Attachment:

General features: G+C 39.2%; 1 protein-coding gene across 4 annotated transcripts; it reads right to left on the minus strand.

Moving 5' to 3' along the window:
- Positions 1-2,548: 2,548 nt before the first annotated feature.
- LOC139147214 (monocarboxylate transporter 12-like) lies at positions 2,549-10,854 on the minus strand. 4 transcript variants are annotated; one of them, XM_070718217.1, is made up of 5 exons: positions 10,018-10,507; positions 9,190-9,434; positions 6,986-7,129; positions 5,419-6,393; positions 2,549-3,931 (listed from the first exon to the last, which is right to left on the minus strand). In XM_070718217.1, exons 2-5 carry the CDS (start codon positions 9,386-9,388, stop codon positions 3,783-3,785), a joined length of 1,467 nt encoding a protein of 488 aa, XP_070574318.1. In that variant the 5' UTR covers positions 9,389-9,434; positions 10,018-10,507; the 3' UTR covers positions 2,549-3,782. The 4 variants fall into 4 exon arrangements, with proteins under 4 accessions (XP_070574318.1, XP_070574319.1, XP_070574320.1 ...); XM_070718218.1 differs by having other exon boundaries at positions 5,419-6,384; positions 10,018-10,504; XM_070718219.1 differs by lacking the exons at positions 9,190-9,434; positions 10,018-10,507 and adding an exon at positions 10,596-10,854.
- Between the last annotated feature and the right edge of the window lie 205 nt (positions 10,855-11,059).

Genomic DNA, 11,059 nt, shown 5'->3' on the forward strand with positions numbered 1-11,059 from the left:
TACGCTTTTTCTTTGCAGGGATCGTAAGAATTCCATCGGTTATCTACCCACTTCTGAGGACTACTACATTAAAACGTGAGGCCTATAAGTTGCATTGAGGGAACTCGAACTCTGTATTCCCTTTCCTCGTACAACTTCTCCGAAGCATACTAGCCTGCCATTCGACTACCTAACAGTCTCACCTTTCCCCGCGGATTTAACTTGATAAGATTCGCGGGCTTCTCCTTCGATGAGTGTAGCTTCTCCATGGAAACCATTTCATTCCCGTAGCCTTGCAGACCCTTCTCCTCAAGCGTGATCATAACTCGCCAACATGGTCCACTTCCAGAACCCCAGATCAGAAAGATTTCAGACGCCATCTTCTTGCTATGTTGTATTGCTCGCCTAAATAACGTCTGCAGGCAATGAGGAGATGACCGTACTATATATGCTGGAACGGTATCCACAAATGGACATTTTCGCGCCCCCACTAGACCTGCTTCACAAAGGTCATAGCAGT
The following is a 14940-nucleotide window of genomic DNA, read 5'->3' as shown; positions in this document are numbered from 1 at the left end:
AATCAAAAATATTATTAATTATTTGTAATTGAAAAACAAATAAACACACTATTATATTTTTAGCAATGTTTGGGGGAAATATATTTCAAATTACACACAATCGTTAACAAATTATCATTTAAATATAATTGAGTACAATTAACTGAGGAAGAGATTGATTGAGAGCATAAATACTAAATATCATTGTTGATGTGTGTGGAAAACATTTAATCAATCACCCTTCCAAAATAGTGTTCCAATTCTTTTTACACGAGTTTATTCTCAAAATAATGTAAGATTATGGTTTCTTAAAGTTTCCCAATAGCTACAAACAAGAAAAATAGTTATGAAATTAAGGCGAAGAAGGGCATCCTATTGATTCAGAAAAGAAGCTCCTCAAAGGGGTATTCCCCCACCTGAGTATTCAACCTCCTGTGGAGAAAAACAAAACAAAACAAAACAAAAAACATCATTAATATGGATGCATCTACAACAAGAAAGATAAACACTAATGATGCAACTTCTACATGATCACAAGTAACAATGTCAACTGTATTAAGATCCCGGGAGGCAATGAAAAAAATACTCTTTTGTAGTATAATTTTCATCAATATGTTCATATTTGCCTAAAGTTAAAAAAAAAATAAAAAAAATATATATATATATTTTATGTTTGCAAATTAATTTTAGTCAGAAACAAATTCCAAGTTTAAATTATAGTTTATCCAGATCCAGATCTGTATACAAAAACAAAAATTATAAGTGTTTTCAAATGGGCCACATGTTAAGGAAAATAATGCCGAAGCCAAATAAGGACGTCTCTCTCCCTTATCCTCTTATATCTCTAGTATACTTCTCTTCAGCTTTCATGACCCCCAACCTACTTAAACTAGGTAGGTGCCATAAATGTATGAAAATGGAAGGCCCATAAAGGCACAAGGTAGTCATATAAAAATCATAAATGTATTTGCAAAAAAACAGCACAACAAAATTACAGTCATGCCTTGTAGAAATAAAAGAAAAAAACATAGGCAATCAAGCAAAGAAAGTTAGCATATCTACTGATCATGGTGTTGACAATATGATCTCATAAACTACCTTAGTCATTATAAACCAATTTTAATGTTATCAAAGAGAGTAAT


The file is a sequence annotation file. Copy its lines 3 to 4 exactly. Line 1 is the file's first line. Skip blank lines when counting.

- Positions 1-2,548: 2,548 nt before the first annotated feature.
- LOC139147214 (monocarboxylate transporter 12-like) lies at positions 2,549-10,854 on the minus strand. 4 transcript variants are annotated; one of them, XM_070718217.1, is made up of 5 exons: positions 10,018-10,507; positions 9,190-9,434; positions 6,986-7,129; positions 5,419-6,393; positions 2,549-3,931 (listed from the first exon to the last, which is right to left on the minus strand). In XM_070718217.1, exons 2-5 carry the CDS (start codon positions 9,386-9,388, stop codon positions 3,783-3,785), a joined length of 1,467 nt encoding a protein of 488 aa, XP_070574318.1. In that variant the 5' UTR covers positions 9,389-9,434; positions 10,018-10,507; the 3' UTR covers positions 2,549-3,782. The 4 variants fall into 4 exon arrangements, with proteins under 4 accessions (XP_070574318.1, XP_070574319.1, XP_070574320.1 ...); XM_070718218.1 differs by having other exon boundaries at positions 5,419-6,384; positions 10,018-10,504; XM_070718219.1 differs by lacking the exons at positions 9,190-9,434; positions 10,018-10,507 and adding an exon at positions 10,596-10,854.